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Eye On AI: Despite Need, US-Based AI Chipmakers Not Seeing Investor Love

This column is a look back at the week that was in AI. Read the previous one here.

Last week AI private market investors likely rejoiced when it was reported data center startup Astera Labs was preparing for a potential March initial public offering.

The Santa Clara, California-based startup provides data and memory connectivity solutions for some of the biggest chipmakers in the world, including Intel and Taiwan Semiconductor Manufacturing Co. It raised a $150 million Series D led by Fidelity Management and Research that values the company at nearly $3.2 billion.

Investors will keep a keen eye on the possible offering, as it will be a sneak peek of how AI startups are seen by public investors.

However, it also draws attention to the fact that the insatiable appetite for everything AI hasn’t exactly extended to the semiconductor startup world.

When Astera raised its massive round in 2022, the market for funding for U.S.-based semiconductor startups seemed to be picking up with more than $2 billion invested in nearly 80 deals for such startups, per Crunchbase data.

But that number fell to only $1.2 billion in 64 deals last year — despite big, nine-figure rounds by AI-related chip startups like Boston-based Lightmatter and Santa Clara-based Celestial AI and D-Matrix.

So far this year, the space has seen scant activity, with just a couple of deals recorded.

There are, of course, a few important things to remember. The entire venture market was down last year when compared to 2022, as it was still coming off the crazy highs seen in 2021.

Another important thing to remember is the chip market is dominated by a few big players — obviously Nvidia is in the lead in the AI-related market — and investors know that. It is an expensive and difficult market for any startups to make headway in — although company that do can see nice M&A exits.

Also, not every chip designer startup is focused on the AI market.

However, by this time last year the AI investing craze was in full swing, and although semiconductor funding normally is slow, one would think investors would have started plowing money into the industry by now. That’s especially true with how the chip market has become more segregated due to restrictions with China.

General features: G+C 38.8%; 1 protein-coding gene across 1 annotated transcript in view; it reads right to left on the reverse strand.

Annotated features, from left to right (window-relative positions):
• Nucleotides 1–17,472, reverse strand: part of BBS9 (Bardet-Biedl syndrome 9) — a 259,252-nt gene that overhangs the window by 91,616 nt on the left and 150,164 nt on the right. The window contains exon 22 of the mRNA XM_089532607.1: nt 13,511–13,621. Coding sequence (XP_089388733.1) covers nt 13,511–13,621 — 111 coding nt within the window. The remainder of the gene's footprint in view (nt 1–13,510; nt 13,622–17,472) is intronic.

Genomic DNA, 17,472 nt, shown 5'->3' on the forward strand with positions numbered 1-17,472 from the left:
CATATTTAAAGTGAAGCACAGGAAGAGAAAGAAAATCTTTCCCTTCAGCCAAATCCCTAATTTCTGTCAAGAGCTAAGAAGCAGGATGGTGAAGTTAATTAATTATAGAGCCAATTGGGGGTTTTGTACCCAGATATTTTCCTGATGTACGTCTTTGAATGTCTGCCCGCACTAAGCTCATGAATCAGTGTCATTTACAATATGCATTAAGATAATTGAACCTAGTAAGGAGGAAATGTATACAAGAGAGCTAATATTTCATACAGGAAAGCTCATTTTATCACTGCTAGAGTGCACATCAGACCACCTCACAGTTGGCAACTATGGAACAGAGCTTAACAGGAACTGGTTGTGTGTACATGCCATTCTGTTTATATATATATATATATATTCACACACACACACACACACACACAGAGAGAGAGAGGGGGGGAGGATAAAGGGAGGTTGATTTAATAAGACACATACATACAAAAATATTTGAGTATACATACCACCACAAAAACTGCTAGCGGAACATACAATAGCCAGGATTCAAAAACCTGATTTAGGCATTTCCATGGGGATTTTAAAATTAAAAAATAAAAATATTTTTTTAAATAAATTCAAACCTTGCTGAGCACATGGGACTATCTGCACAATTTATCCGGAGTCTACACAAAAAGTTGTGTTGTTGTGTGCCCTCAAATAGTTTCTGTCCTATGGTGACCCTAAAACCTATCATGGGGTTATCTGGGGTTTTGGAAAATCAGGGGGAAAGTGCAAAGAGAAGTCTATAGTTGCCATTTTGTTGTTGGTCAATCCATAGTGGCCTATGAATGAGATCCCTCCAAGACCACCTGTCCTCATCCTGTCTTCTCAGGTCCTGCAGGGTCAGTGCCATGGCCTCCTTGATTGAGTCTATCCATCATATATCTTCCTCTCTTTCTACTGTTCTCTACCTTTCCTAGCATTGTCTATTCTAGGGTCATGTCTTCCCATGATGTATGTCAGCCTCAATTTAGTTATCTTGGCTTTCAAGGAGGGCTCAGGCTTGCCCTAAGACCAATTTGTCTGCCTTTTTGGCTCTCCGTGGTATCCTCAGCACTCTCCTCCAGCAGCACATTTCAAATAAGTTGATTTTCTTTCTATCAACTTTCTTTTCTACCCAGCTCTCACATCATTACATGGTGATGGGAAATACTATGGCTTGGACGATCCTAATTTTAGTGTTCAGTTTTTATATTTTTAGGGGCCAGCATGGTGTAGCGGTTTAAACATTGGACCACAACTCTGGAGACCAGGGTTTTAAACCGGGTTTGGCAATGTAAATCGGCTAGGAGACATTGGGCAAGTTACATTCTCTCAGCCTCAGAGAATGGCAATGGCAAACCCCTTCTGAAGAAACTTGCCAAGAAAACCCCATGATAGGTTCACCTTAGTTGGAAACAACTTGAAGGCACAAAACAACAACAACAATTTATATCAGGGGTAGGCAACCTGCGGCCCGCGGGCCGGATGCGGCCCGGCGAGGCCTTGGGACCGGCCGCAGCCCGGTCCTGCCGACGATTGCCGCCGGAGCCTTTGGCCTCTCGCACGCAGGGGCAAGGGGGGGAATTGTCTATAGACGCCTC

Perhaps Astera’s possible IPO will light the fire needed for semiconductor investors to open their checkbooks. Or perhaps it will show why they are so leery.

Things that caught our eye and other stuff:

  • One big round this week went to Ambience Healthcare — a San Francisco-based startup that has created an AI operating system for health care organizations. The platform uses AI to generate comprehensive notes, help clinicians prep for patients, compose referrals and more. While that definitely qualifies as an interesting — and useful — use of AI, it was actually who co-led that round that caught our eye. The $70 million Series B was co-led by OpenAI Startup Fund — along with Kleiner Perkins. OpenAI’s fund was announced late in 2022, and now has 14 investments, per Crunchbase. It has led or co-led in half those rounds, which have not been small. The Ambience round is significant, and late last year it took part in an $80 million round for San Francisco-based Harvey, an artificial intelligence technology service provider for legal workers. It’s an interesting fund to watch.
  • We’ll end with another Altman-related topic. The Information reported Jack AltmanSam’s younger brother — has raised a $150 million venture fund to invest in early-stage startups through his Alt Capital firm. The fund plans to lead or co-lead investments and focus on enterprise software startups, including, of course, those using artificial intelligence. It is the firm’s third fund — and likely another one to watch.

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Illustration: Dom Guzman

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